Two cheers for industrial policy!

Jon Gertner’s NYT mag piece on Manufacturing and (oh so scary!) industrial policy gets it. And, incidentally, it summarizes the guru of Obamanomics, ‘neo-liberal’ Larry Summers, rather beautifully:

“As the former White House economic adviser Lawrence Summers put it, America’s role is to feed a global economy that’s increasingly based on knowledge and services rather than on making stuff.”

Jargon over objects, this is the echt neo-liberal style. Gertner doesn’t reference the source, but I imagine it was the Lizza piece on Summers in the New Yorker that contained all the information you needed to know that Obama’s administration was set on fail, two years ago. The funniest remark of the Obama four year term so far came in this article from Summers:

“Summers was equally doubtful of the idea that fairness required the government to bail out every struggling industry. He said, “The point that some of you made is one that, frankly, a number of the President’s more political advisers make with great frequency: how could you lend money to the big banks in New York and not lend money to regular folk who are employing a hundred people and are losing a hundred jobs?” But, he said, “just like occasionally in war there are unintended benefits, occasionally in bailouts there are unintended beneficiaries.” The bank bailouts, which, he noted several times, began under President Bush, “were directed at preventing a collapse that would have led millions of people to be out of work, not as support for those institutions.”

But to get to crowning Gertner’s article with a few laurel wreaths.

I liked how this article seems to get it. The manufacturing economy isn't "modular", but full of network affects. It is a root system, not a haphazard pile of building blocks. When you ship the manufacturing of an industry to another country, contra Larry Summers, you are shipping knowledge, you are shipping the increasing return on investment that comes with every next step in the industry. Not understanding this one bit, the economists as advisors and the political elite have truly helped bring the U.S. to this point of exhaustion. And they will continue, blindly, to work against the interests of the majority, because it is in the interest of the one sector that does hire economists - the financial sector. Notice that 60 percent of scientists and engineers are employed in the manufacturing sector, and notice that these aren't fake engineers - financial 'engineers". So far, the financial industry has been so successful that the trillions 'loaned' to it hasn't even emerged as an issue in the public space - because newspapers won't report on it (the GAO report on the Fed didn't even break into the back pages of the NYT) and the economists who reporters call up for the 'expert' quote are quite proud of themselves for managing to keep us from a 'depression'.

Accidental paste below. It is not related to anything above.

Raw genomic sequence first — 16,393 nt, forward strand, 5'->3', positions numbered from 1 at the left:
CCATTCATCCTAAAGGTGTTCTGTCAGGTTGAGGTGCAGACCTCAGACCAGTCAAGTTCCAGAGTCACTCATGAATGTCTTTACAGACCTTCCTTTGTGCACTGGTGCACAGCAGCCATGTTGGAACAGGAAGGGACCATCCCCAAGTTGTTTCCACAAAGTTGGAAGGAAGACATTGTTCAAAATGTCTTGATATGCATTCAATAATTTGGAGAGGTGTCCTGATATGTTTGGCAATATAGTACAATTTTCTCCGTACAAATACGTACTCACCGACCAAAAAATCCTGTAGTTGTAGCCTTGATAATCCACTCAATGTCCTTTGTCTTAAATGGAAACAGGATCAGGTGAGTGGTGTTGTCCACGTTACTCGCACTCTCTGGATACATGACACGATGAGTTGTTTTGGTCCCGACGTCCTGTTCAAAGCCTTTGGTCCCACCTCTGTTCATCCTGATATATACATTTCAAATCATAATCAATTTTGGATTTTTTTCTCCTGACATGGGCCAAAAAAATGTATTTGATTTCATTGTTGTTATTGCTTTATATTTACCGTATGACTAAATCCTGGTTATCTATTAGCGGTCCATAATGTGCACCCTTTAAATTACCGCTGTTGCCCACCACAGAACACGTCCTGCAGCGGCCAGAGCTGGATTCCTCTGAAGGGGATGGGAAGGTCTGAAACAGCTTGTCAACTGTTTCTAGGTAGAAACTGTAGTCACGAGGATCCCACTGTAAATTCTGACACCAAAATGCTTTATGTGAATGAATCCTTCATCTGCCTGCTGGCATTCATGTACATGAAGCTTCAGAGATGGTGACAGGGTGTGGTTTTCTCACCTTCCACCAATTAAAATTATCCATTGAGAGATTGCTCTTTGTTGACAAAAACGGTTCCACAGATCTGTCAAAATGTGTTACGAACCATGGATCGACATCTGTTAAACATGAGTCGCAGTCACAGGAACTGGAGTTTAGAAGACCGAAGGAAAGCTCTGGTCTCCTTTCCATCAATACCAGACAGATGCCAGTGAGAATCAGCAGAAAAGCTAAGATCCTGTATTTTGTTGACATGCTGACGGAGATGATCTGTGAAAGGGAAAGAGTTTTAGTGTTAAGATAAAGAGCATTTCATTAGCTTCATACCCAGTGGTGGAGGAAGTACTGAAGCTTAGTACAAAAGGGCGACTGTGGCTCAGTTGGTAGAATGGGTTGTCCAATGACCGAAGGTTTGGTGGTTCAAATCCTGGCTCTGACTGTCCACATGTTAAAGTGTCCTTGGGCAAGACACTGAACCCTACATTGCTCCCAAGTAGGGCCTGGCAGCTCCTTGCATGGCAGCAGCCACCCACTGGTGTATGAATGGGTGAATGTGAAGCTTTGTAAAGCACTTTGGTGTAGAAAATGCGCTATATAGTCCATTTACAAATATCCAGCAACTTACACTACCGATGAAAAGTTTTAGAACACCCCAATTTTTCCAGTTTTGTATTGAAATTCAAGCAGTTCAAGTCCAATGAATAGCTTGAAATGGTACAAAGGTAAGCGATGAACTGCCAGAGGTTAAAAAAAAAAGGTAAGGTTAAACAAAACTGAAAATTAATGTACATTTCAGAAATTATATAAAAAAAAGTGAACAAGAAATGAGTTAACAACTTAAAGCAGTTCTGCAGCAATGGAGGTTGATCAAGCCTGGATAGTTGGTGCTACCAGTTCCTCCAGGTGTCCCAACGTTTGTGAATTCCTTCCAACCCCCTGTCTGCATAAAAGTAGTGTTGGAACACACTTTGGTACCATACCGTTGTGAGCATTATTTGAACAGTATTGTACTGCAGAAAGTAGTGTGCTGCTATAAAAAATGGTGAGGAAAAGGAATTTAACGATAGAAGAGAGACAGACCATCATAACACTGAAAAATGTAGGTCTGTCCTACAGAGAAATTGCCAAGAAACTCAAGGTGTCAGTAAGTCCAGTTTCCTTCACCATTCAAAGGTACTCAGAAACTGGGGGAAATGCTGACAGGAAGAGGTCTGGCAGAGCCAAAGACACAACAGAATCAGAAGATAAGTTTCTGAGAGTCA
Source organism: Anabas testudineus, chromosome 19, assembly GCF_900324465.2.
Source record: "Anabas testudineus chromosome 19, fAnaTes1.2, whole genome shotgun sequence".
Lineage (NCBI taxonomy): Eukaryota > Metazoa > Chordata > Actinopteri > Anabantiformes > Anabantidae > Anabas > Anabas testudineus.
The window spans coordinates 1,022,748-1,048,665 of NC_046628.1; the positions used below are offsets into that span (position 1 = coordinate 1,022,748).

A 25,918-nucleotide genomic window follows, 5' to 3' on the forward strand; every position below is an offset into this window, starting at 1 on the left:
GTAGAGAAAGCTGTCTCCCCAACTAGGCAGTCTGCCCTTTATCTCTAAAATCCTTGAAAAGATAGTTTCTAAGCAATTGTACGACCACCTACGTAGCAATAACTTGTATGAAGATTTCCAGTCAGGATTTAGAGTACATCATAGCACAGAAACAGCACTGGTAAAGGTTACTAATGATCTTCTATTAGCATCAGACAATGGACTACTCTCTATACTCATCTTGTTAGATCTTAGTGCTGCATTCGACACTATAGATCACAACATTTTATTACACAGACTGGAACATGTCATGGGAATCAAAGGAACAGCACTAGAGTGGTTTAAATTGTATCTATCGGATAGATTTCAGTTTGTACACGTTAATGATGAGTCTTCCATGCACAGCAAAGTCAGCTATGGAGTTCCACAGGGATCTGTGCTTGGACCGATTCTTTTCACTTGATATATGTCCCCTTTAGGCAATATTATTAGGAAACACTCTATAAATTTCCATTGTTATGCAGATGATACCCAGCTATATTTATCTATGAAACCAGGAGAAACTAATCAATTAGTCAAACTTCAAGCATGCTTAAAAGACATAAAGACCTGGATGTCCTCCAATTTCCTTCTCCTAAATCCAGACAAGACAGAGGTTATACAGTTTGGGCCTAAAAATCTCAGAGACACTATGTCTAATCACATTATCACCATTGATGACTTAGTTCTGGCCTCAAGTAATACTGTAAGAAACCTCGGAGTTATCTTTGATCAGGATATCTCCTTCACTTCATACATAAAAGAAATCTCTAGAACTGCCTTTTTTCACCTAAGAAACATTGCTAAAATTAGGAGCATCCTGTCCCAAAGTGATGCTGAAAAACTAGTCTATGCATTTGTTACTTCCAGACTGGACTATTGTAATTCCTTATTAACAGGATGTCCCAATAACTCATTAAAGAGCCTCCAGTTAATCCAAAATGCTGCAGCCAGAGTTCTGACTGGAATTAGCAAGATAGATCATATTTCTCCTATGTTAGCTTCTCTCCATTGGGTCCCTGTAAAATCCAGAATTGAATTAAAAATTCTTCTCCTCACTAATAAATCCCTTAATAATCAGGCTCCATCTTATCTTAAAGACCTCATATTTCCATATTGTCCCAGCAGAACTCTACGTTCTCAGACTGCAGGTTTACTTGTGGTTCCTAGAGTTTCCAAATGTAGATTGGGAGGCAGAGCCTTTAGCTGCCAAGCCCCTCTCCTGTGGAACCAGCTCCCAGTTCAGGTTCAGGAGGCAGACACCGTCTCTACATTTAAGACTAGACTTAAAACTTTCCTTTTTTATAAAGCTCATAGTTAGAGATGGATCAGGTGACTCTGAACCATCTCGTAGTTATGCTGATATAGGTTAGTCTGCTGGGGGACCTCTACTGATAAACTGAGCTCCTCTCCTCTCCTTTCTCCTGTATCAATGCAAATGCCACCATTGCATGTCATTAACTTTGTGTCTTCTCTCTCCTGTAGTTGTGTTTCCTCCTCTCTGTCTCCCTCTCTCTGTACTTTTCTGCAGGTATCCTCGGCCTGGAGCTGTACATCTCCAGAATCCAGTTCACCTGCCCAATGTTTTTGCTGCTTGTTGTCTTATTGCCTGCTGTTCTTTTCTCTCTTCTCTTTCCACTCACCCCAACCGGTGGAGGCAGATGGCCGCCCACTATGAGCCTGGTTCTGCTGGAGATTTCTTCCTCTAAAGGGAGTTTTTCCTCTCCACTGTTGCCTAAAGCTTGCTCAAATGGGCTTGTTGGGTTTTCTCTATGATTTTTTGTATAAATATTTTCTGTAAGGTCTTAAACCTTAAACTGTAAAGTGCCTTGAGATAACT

I liked the fact that the NYT mag piece didn't spend much time quoting any economists. In Lizza’s piece on Obama’s economic team in 2009, you could almost hear the disdain in Summers’ voice for the phrase “industrial policy.” How Un-Hayekian! How cruel to put impediments in the way of creative destruction!
Economists have the same view of the people who make ‘stuff’ as bug spray manufacturers have of bugs. They know enough about the way the bug’s nervous system works to get rid of em. But if you want to know how bugs really evolve, live, and reproduce, go to an entomologist. Obama hired Raid, when he shoulda been hiring Edward O. Wilson.